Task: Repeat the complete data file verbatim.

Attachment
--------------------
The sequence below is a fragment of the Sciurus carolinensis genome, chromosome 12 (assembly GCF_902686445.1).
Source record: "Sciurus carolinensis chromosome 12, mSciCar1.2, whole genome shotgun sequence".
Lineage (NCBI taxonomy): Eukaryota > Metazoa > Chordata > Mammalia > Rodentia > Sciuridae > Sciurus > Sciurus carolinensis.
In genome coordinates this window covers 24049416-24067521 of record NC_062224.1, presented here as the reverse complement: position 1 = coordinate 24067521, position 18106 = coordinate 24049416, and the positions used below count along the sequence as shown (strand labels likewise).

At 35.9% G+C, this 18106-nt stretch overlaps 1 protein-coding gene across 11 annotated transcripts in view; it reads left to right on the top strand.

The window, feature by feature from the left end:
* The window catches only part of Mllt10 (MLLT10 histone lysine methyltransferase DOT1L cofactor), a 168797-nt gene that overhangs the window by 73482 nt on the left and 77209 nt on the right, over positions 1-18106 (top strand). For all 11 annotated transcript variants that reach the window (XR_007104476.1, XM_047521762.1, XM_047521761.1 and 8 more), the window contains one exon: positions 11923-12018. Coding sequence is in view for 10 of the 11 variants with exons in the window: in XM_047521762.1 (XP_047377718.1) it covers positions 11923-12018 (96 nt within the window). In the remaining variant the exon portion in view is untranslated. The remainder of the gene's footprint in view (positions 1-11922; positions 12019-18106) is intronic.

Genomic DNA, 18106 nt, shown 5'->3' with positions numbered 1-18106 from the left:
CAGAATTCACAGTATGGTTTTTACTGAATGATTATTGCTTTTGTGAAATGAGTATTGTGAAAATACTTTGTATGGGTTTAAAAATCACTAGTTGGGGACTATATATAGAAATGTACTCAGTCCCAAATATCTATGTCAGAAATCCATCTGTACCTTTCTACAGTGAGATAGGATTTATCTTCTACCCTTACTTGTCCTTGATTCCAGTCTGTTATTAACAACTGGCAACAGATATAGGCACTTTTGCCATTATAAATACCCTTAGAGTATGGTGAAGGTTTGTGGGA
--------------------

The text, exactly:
The sequence below is a fragment of the Sciurus carolinensis genome, chromosome 12 (assembly GCF_902686445.1).
Source record: "Sciurus carolinensis chromosome 12, mSciCar1.2, whole genome shotgun sequence".
Lineage (NCBI taxonomy): Eukaryota > Metazoa > Chordata > Mammalia > Rodentia > Sciuridae > Sciurus > Sciurus carolinensis.
In genome coordinates this window covers 24049416-24067521 of record NC_062224.1, presented here as the reverse complement: position 1 = coordinate 24067521, position 18106 = coordinate 24049416, and the positions used below count along the sequence as shown (strand labels likewise).

At 35.9% G+C, this 18106-nt stretch overlaps 1 protein-coding gene across 11 annotated transcripts in view; it reads left to right on the top strand.

The window, feature by feature from the left end:
* The window catches only part of Mllt10 (MLLT10 histone lysine methyltransferase DOT1L cofactor), a 168797-nt gene that overhangs the window by 73482 nt on the left and 77209 nt on the right, over positions 1-18106 (top strand). For all 11 annotated transcript variants that reach the window (XR_007104476.1, XM_047521762.1, XM_047521761.1 and 8 more), the window contains one exon: positions 11923-12018. Coding sequence is in view for 10 of the 11 variants with exons in the window: in XM_047521762.1 (XP_047377718.1) it covers positions 11923-12018 (96 nt within the window). In the remaining variant the exon portion in view is untranslated. The remainder of the gene's footprint in view (positions 1-11922; positions 12019-18106) is intronic.

Genomic DNA, 18106 nt, shown 5'->3' with positions numbered 1-18106 from the left:
CAGAATTCACAGTATGGTTTTTACTGAATGATTATTGCTTTTGTGAAATGAGTATTGTGAAAATACTTTGTATGGGTTTAAAAATCACTAGTTGGGGACTATATATAGAAATGTACTCAGTCCCAAATATCTATGTCAGAAATCCATCTGTACCTTTCTACAGTGAGATAGGATTTATCTTCTACCCTTACTTGTCCTTGATTCCAGTCTGTTATTAACAACTGGCAACAGATATAGGCACTTTTGCCATTATAAATACCCTTAGAGTATGGTGAAGGTTTGTGGGA